Shaping Hartford Culture Through Three Generations Of Women

Emily Holcombe, Elizabeth Colt, and The Friends Of Twain

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The Mark Twain House, Hartford, Connecticut
Photo:The Library of Congress Historic American Building Survey
Shaping Hartford Culture Through Three Generations of Women
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Shep Holcombe
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Shaping Hartford Culture Through Three Generations of Women
Shep Holcombe

Today, we’re going to delve into a bit of Connecticut History that you may not know, and later, the story of a group of determined women who saved and preserved Hartford’s Mark Twain House.  

We’ll also talk about how we talk about ourselves.  Charley Monagan, who just left Connecticut Magazine, wrote a piece called “Who We Are” in the latest issue.  It’s a look at Connecticut’s longstanding inferiority complex and how we brand ourselves.

But first, we want to welcome back Connecticut historian Bill Hosley He’ll be giving a lecture: Emily S.G. Holcombe: Champion of Connecticut State Pride and the Connecticut Historical Society on March 20 at 5:30PM.

And that’s where we start today. Who was Emily Holcombe?

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Comments

Cliff writes:

My wife asked this question to me when we first dated. Ive lived in CT for 27 years and I couldn't give her a good answer. Since she's from California, she's a Californian. There are New Yorkers, Texans, etc. All I could say was that someone from Boston called me a Nutmeger once and it just didn't take in my mind.

Seeing the problem, she took it upon herself to find a solution. Hers? Connecticuties. At least it's better than Nutmeger.

Sarah writes:

I'm so excited you're doing this show. I agree with you wholeheartedly. I'm a composition instructor at the University of Hartford and for a long time I've been very interested in writing from a sense of connection to place. I moved to CT recently from Cape Cod and immediately hoped to develop my own connection to place while sharing the process with my students. I decided to teach Connecticut by David M. Roth along with a new text called The Price of Civilization by Jeffrey Sachs which makes the argument for a mixed economy based on shared values. The class is a research writing class and students are required to write on some aspect of the CT economy or government-funded infrastructure that supports our economy. One student is writing on Pratt-Whitney, another on the tobacco industry, one on security in our schools, one on stem cell research and another on UCONN basketball. We've had some fantastic discussions. I think learning our history is essential to feeling a sense of purpose. We need guidance in developing our local and state economies for a more sustainable future, seeing where we came from helps us better see where we can go. Thanks for this program!!!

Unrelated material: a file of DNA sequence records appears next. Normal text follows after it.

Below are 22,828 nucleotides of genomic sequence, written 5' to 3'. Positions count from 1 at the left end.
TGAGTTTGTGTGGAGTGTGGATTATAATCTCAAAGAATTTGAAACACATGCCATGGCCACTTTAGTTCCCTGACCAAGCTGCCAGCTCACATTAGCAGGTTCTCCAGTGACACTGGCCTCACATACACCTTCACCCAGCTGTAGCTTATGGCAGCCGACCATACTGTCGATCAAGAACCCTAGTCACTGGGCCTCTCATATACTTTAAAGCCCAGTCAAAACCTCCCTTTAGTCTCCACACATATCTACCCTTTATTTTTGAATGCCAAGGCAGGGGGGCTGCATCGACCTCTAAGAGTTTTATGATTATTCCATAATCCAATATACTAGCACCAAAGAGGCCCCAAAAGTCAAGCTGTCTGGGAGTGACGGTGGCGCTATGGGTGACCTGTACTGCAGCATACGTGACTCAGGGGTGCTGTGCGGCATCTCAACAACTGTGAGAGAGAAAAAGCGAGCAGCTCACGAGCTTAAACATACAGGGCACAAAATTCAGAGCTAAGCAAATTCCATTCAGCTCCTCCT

Matt writes:

You're punchy today, John! I'm liking this side of you.

I think Hartford is a lost cause. We need to focus all tourism on our shoreline. That's it. New Haven and New London are two diamonds in the rough.

Anne writes:

JAPANALIA – FACTORY ON ARBOR STREET AND SHOP IN HARTFORD. DAN AND EIKO BLOW HAVE BEEN DESIGNING AND SELLING BEAUTIFUL CASUAL CLOTHES AND ELEGANT FORMAL WEAR SINCE THE MID-EIGHTIES. SMALL BUSINESS – SMALLER SINCE THE ECONOMIC ‘CRISIS’ BUT WONDERFUL . THE SHOP IS ON SOUTH WHITNEY STREET IN HARTFORD.